For this analysis, we decided to look at two sets of four teams (since there will be four teams in the Athletes Unlimited softball league) from the MLB 2019 season. The first is a set of four teams that ranked somewhere in the middle: the Arizona Diamondbacks, the Chicago Cubs, the Boston Red Sox, and the New York Mets; which ranked between 12 and 15 in the league during the entire season. Then, to see if anything is different, we’ll also look at the top four teams: the LA Dodgers, the Houston Astros, the Minnesota Twins, and the New York Yankees. If the difference in win potential between teams gets smaller, it means the teams are more evenly matched and have a better chance of walking away with something that contributes positively to their league ranking.
There are two metrics we can use to understand how parity is impacted when we apply the Athletes Unlimited scoring system: win percentage ranges and standard deviations. Let’s review each one:
- Win Percentage Ranges – A way to measure how closely matched two teams are is to compare their win percentages: how many of the games they won over the games being observed. The win percentage of the highest ranking team minus the win percentage of the lowest ranking team represents the range of competitiveness. The smaller the range, the more closely matched the teams are.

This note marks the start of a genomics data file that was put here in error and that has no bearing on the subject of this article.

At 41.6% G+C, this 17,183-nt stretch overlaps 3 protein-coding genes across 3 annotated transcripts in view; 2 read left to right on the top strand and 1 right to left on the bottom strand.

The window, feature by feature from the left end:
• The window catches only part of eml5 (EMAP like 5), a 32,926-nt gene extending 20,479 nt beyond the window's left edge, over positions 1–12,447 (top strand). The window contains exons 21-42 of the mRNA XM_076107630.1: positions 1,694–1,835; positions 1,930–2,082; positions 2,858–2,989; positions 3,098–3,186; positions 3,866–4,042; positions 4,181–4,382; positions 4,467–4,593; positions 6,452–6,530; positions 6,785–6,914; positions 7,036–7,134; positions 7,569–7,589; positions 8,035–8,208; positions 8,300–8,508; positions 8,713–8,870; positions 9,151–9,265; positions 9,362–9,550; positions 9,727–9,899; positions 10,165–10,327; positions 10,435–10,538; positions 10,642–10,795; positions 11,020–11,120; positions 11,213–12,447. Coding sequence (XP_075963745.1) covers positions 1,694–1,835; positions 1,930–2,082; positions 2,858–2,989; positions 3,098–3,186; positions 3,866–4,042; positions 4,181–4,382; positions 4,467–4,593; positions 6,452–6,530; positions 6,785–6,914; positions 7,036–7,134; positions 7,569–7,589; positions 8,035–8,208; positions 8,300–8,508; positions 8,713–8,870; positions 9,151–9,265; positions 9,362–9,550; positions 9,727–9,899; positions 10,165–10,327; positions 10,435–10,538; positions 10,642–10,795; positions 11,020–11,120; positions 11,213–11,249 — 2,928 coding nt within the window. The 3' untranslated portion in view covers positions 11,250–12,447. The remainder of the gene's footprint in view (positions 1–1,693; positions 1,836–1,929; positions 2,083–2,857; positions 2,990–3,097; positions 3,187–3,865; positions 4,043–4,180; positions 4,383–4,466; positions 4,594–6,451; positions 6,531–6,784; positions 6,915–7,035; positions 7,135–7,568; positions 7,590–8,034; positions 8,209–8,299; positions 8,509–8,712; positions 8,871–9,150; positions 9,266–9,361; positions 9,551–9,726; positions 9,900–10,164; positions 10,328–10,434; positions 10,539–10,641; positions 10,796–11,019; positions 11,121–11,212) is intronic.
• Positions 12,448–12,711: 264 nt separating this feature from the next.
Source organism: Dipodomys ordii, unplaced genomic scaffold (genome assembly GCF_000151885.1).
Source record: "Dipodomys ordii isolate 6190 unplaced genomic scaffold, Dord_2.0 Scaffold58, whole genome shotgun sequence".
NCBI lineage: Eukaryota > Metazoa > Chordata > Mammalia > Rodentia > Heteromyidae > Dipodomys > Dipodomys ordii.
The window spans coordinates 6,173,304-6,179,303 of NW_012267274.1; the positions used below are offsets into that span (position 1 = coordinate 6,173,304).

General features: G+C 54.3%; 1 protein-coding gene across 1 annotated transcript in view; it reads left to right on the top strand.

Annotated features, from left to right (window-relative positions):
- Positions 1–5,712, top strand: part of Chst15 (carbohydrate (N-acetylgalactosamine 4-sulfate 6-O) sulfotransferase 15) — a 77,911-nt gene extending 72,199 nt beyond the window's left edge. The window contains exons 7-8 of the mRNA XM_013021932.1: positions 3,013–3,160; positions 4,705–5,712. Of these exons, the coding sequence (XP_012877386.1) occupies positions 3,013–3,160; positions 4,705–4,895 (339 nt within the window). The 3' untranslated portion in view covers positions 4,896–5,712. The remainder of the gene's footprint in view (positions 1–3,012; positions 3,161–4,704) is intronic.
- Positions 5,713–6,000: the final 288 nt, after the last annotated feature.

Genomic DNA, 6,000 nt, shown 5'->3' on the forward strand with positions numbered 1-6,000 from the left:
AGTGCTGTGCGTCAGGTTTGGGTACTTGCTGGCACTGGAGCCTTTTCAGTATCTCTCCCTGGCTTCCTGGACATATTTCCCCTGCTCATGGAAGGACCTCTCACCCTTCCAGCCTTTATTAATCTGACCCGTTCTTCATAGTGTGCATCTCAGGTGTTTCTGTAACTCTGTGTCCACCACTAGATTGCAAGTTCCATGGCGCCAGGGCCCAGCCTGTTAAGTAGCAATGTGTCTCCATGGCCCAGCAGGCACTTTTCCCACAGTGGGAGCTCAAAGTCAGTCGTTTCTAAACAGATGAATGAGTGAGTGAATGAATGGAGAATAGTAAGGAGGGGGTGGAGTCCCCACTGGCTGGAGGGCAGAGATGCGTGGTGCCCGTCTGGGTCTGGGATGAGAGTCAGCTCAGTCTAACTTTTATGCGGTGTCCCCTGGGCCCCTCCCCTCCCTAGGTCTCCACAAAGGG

- Standard Deviation – Standard deviation is defined as the variation of a set of values from the average. If the average number of runs scored by a softball team was five with a standard deviation of two, this means that a team who scored seven runs achieved a score that is one standard deviation away from the average, or more unusual than expected. A team that scores nine runs is two standard deviations away from the average, which is even more unusual. Small standard deviations suggest that teams perform closer to average and are thus more evenly matched.
Because the Athletes Unlimited softball league will host a 15-game season for each team (30 games total), we decided to look at these metrics in 15-game chunks. We also wanted to avoid any unusual strategies that MLB teams tend to adopt at different points in the season, since MLB teams have large rosters and evolving priorities over 162 games, while Athletes Unlimited softball players get drafted onto a new team each week. As a result, we scrapped the beginning and end of the MLB season and focused our efforts on games 30 to 105, analyzing each 15-game set in that range.
So, what did we find?
One assumption we can reasonably make is that the top four teams of any league are relatively closely matched. In order to make it to the top, teams have to compete at the highest level, and they have to do it consistently. Even a typical win/loss system can recognize high parity between its top-performing teams.
When we look at our first metric, win percentage range, we see a slight difference between the Athletes Unlimited scoring system (12.2%) and the typical win/loss system (13.4%). This demonstrates that the Athletes Unlimited method of scoring by inning makes the top 4 teams more evenly matched, albeit only slightly.